The information that appears on your resume should be identical to your work history section on @LinkedIn, says @JTODonnell via @joderama @CMIContent. Click To Tweet

Stand out with a disruptive job search approach

Amy says recruiters will read resumes – and cover letters – that make it to their desks, but they spend only a few seconds on each.

You can’t expect to compete based on skills alone. But demonstrating your personal motivation to do the job for that employer can give you an advantage, J.T. says.

Finding the best opportunities where you can convey that motivation requires a disruptive job search. The technique helps you discover a relevant connection between your passions and career intentions and communicate it to employers who stand to benefit.

The more intentional and storified approach should work well for content marketers because you’re well-equipped to follow it. It also circumvents the gatekeeping systems by giving you a more relatable connection to prospective employers.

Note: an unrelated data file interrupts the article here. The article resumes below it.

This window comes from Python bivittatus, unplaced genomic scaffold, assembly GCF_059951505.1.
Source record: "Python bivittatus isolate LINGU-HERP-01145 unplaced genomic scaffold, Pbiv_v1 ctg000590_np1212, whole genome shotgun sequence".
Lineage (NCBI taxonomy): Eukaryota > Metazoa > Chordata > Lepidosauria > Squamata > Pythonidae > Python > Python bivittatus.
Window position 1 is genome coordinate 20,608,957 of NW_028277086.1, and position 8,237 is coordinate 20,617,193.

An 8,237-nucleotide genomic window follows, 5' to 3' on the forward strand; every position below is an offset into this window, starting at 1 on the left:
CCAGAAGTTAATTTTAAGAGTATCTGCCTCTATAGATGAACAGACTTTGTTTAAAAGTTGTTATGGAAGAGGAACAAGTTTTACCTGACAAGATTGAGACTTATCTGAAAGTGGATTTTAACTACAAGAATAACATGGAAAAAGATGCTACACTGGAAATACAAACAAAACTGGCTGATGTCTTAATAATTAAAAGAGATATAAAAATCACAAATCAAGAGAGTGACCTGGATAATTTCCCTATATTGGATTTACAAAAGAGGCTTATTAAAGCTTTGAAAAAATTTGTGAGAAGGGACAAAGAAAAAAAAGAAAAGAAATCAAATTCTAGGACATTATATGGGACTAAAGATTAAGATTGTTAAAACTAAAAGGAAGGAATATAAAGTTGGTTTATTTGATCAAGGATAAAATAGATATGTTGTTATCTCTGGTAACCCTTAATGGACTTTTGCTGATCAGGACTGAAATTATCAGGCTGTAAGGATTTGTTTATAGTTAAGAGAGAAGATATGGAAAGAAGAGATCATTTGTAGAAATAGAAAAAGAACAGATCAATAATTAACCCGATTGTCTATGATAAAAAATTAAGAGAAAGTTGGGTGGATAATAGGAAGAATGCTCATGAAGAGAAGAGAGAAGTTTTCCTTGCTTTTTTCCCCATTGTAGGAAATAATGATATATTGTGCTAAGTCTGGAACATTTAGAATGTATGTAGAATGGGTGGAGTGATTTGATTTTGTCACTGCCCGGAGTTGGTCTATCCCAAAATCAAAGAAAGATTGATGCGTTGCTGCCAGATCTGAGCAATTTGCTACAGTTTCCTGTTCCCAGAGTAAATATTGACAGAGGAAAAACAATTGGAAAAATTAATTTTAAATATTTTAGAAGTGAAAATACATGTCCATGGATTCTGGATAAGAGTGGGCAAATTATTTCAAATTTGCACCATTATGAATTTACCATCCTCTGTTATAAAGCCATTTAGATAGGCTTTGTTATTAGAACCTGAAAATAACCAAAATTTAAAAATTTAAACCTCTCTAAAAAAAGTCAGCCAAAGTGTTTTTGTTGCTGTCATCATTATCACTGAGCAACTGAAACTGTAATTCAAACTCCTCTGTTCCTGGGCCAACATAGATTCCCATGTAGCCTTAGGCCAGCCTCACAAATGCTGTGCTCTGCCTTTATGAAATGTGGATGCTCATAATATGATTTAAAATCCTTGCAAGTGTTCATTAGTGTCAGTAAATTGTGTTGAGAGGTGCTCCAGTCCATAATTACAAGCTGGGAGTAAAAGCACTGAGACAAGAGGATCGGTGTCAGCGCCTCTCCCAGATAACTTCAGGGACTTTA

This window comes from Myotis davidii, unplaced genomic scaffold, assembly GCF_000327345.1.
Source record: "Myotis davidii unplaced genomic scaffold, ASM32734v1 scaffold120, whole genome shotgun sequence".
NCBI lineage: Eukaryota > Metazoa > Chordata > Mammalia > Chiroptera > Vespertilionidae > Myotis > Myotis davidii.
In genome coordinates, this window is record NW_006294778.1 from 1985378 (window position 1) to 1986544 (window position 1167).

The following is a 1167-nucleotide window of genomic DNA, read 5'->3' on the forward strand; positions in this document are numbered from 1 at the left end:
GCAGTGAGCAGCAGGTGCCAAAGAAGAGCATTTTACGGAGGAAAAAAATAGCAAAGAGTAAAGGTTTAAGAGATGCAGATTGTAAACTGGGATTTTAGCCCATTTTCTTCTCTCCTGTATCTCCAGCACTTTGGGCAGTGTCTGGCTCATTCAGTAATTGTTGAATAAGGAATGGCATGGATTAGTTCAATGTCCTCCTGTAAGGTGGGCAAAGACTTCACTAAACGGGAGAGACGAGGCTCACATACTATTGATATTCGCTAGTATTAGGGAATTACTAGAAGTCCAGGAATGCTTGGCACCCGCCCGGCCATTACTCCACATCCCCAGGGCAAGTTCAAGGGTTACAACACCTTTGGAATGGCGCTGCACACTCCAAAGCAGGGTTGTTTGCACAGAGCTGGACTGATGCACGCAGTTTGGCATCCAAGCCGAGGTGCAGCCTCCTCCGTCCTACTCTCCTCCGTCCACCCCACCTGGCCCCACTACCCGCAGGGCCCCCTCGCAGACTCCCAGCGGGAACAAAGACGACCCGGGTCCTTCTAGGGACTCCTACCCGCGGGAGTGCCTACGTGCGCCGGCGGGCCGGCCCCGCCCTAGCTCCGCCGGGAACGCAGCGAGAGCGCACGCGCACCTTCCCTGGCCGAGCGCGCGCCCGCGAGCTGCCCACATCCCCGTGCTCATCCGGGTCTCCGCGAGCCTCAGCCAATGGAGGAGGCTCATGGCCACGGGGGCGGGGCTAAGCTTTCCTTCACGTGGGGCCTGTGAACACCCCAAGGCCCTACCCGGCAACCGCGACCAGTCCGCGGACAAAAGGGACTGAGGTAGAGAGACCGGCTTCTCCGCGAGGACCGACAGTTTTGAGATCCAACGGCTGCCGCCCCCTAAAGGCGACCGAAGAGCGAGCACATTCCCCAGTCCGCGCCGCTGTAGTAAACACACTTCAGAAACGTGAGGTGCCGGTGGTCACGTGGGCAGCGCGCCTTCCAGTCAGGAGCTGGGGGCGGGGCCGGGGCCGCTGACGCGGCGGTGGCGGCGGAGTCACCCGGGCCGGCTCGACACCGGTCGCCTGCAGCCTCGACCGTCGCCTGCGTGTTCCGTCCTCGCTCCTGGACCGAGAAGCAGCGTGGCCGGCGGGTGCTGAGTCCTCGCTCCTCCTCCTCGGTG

Take a more intentional and storified approach in your #ContentMarketing job search, says @joderama via @CMIContent. Click To Tweet

J.T. summarizes the disruptive job search process:

  • Pinpoint the work you’re most passionate about: Think carefully about the kinds of work you want to do, not just where you might want to do it. What lights you up? What do people come to you specifically for? This will be the centering principle for your candidate story.
  • Create a bucket list of company targets: Don’t just apply for any and every role that matches your skills and interests. Research companies to find 10 to 20 that would genuinely benefit from your unique perspectives and specialized focus.
  • Get clear on why you want to work for each company: Hearing that they’re a great place to work and offer great benefits isn’t enough to prove you understand the business and its goals. What is it about them that you’ve come to learn is different and special?
  • Make a personal connection: Think about what you can bring to the role at the company. Be specific about your knowledge of what they do, who their customers are, and how you can contribute to the business outcomes you know they want to achieve.
  • Craft the details into a cover letter: Once you’ve outlined your relevant connection points, you can put those details into a cover letter that speaks to your unique understanding of the business and the distinct value you can contribute. “When you can get that story into someone’s hands at an organization, you’ll be amazed at what can happen,” J.T. says.